An Amador County jury awarded a 7-year-old boy $8.4 million last week, after unreported abuse left the child paralyzed when he was just weeks old. According to the law office of Young Ward & Lothert, the October 18 verdict is believed to be the largest in Amador County history. 

According to the lawsuit, filed against Sutter Health, as well as members of the boy’s biological family, after the child, Cree Miller, was abused by family members, the attending physicians in the Emergency Room of Sutter Amador Hospital failed to report the evidence of abuse, which later lead to injuries that paralyzed the child.

“One phone call could have saved this little boy of seven weeks old. We are the protectors of all our children, that’s why we have these laws. This never would have happened if they followed the policy. They would not listen; they did not know how. Perhaps they will listen now,” said Chris Keane, one of three lawyers representing Miller.

In January 2011, when Miller was just seven weeks old, he was taken to the ER at Sutter Amador Hospital. The attending nurse noted that the “baby had blood in his mouth last evening, so the mother took him to the ER.” 

“There were nursing notes stating that he had bruising on his face, blood in his mouth and injury to his eye,” Keane, and Edward Stark and Jennifer Lothert, the plaintiff’s other two attorneys, explained. “The hospital has a policy for these instances; when a child is under six months old, anything that looks suspicious, they are to follow their policy and report it to Child Protective Services.”

Miller’s biological parents, who were teenagers, claimed that the injuries were self-inflicted.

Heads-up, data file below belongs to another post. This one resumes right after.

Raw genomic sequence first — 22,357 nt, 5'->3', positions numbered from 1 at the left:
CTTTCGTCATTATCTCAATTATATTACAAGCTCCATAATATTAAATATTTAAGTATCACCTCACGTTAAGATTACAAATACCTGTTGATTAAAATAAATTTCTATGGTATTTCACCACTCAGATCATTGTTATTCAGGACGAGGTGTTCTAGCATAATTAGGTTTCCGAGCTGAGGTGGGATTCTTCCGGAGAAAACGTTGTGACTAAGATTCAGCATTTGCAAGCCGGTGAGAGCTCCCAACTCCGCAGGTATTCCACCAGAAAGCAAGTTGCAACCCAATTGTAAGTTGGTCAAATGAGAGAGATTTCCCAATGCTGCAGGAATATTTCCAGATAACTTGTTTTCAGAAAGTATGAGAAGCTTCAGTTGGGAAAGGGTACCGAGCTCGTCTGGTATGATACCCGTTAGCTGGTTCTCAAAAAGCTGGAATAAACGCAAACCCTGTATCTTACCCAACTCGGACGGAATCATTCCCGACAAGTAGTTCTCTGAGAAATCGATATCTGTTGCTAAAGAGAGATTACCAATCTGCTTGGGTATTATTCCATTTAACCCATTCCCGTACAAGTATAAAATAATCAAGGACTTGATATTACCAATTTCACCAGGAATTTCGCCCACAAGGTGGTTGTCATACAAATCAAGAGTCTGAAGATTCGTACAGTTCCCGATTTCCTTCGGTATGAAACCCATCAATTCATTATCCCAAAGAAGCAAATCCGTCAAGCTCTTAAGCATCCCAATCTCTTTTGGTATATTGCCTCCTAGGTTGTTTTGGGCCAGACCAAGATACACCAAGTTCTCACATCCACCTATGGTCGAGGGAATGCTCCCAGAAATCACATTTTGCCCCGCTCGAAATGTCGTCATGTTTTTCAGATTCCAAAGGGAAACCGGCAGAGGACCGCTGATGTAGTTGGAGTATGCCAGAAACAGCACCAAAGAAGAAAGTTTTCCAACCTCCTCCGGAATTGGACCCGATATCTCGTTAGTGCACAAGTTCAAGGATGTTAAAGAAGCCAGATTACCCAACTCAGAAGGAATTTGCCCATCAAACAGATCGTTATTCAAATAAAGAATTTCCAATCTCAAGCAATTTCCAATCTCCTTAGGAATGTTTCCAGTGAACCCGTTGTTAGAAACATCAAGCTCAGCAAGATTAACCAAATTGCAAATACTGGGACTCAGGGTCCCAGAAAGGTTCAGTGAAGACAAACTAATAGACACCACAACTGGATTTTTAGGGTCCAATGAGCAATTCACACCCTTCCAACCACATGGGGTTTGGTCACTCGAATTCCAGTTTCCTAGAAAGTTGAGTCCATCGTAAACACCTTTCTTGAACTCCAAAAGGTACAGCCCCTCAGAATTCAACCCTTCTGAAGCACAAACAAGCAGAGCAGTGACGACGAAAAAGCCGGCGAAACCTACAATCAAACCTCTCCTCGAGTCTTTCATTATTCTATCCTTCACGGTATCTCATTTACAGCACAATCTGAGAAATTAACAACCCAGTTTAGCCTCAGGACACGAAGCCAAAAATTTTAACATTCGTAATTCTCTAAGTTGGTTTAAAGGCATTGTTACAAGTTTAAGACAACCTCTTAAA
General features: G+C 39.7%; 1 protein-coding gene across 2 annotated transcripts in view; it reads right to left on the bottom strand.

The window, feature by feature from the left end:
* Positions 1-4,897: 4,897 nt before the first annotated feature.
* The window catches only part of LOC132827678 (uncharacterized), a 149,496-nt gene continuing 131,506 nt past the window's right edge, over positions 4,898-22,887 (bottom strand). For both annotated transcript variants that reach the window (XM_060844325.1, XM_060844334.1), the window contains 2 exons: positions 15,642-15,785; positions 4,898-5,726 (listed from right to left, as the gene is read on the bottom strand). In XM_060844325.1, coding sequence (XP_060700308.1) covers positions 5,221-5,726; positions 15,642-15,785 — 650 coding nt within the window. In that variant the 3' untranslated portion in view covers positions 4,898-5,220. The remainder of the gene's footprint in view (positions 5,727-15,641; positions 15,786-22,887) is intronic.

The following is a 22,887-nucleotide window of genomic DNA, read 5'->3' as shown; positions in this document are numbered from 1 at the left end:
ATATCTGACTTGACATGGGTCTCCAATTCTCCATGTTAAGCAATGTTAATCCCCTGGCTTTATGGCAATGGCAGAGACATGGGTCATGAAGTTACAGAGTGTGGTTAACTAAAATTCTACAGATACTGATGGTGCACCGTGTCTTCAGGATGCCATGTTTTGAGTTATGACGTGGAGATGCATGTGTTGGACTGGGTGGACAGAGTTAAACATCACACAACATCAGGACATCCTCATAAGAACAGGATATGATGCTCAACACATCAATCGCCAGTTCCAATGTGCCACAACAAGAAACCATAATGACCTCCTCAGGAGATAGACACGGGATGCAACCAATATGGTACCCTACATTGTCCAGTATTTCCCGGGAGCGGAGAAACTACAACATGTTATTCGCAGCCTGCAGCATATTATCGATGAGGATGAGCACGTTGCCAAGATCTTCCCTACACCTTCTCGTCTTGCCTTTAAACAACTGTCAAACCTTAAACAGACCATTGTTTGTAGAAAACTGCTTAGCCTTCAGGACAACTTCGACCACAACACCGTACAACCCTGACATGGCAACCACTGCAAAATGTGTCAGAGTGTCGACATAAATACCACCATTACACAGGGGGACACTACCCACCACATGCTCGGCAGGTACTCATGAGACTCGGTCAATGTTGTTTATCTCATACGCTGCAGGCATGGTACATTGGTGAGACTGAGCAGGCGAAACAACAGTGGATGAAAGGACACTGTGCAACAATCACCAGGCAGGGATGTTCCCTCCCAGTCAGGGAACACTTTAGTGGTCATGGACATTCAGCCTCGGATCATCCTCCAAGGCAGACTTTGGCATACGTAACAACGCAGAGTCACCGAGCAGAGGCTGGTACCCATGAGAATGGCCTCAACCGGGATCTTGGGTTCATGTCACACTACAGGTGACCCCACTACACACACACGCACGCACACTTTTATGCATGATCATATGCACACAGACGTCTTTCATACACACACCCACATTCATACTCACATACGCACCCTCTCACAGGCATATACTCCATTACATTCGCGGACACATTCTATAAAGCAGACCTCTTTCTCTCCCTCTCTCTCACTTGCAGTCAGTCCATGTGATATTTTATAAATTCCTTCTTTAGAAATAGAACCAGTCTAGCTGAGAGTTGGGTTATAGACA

“The boy was abused by his teenager biological parents, but Sutter failed to report it,” Stark said. 

Three weeks later, when Cree was ten weeks old, his biological parents brought him back to the Emergency Room. The infant was paralyzed from the waist down due to a new spinal injury. He had also suffered bruising, a broken clavicle and two broken ribs. 

Experts testified at the trial that these injuries were consistent with child abuse and opined that they therefore should have been reported to Child Protective Services.

“This all could have been avoided by just one call to Protective Services; that is why it’s the law,” Keane said. “Now we have a little boy in a wheelchair the rest of his life. Hospital doctors, nurses, any health care providers are bound by law to report, if they think there is slightest chance of abuse they must report it… We hope this wakes up all health care providers.”

Miller was removed from the custody of his biological parents after the injury that would leave him paralyzed, but found a new home with Dawn Miller, of Calaveras County. She adopted the baby and changed his name to Cree, which is a Native American word meaning “warrior.”

“Dawn is the most amazing woman I have ever met; she is strong and gracious, just amazing. She changed that little boy’s life,” Lothert said.

The damages awarded to Miller are intended to help pay for his pain and suffering and future lost earnings. Damages are to be paid by four biological family members found to have contributed to the abuse, as well as Sutter Health.

Sutter Amador has acknowledged the role it played in the incident. Leslie Meiring, spokesperson for Sutter Health responded with this statement: “We are very sorry for what Cree and the Miller family has experienced. This case offers us the opportunity for analysis and to learn as much as we can about how to improve. Our goal is to deliver the highest quality care and to treat all our patients with compassion and dignity.” 

Sarah Spinetta, Dave Gebauer and Caitlyn Schaap contributed to this report.